Page last updated: January 14, 2013
Obesity may reduce the protective effect of moderate drinking in older adults

An analysis published in The Australian and New Zealand Journal of Public Health suggests that obesity may reduce the positive effect of moderate drinking in older adults. Using data from the Framingham Heart Study the authors separated more adipose adults from less adipose adults using Body Mass Index (BMI >27.5 kg/m2 versus BMI <25 kg/m2) and waist circumference (WC >102 cm for men and >88 cm for women, versus <94 cm for men and <80 cm for women). They eliminated records indicating pre-existing heart disease. Death due to coronary heart disease was noted over the following 50 years.

The analysis shows the relative risks for CHD death for different levels of alcohol intake compared with abstinence, for the 2,603 adults with available BMI data. The smoothed curves (polynomial second order)

indicate the expected dip in relative risk for those adults with lower BMIs, at moderate levels of alcohol intake. However, the dip appears to be reduced for higher BMI adults, with lowest risk at intake levels between 10 mL and 30 mL alcohol per week (about one large glass of wine or one pint of lager). Point estimates show a significant difference between the BMI groups at levels of alcohol intake of 80-120 mL per week, and suggest no health benefit for overweight adults from drinking more than three glasses of wine or pints of lager per week.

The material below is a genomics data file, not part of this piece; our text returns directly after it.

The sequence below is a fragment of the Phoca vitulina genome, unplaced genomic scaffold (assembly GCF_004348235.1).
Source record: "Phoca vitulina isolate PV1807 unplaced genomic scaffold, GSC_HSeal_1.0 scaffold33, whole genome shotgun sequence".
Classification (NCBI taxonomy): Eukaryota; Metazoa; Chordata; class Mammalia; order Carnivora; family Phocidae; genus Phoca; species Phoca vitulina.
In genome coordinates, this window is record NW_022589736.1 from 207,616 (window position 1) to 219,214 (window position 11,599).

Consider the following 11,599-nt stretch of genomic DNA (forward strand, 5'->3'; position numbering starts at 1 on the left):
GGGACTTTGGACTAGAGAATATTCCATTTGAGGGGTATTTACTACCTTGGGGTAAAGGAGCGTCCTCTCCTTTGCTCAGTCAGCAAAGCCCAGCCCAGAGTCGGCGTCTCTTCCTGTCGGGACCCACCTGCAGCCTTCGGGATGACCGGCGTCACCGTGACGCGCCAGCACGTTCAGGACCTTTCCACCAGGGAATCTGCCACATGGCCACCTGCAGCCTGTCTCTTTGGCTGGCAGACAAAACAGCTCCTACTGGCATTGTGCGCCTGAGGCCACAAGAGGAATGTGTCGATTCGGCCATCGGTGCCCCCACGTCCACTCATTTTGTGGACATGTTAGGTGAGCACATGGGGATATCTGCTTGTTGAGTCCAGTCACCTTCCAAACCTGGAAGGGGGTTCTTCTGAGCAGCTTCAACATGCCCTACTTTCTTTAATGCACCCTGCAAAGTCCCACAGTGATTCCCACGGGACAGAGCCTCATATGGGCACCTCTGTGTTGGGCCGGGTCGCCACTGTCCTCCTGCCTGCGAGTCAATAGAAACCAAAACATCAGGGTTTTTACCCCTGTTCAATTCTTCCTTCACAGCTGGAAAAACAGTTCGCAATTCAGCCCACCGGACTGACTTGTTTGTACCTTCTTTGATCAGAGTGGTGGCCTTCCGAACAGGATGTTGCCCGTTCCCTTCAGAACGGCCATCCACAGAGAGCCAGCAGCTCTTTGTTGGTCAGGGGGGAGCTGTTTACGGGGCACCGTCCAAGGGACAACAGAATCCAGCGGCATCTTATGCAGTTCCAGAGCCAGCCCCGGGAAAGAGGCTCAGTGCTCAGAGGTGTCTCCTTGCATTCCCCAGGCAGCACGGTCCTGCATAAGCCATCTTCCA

For waist circumference, the researchers found the expected dip at low levels of intake for adults with low WC, but the dip was entirely absent for adults with high WCs.

The researchers state that these preliminary findings need to be adjusted for possible confounding factors, and need to be validated using other longitudinal cohorts.

Source: Alcohol: No cardio-protective benefit for overweight adults? Tim Lobstein, Mike Daube. Australian and New Zealand Journal of Public Health 2012 vol. 36 no. 6.

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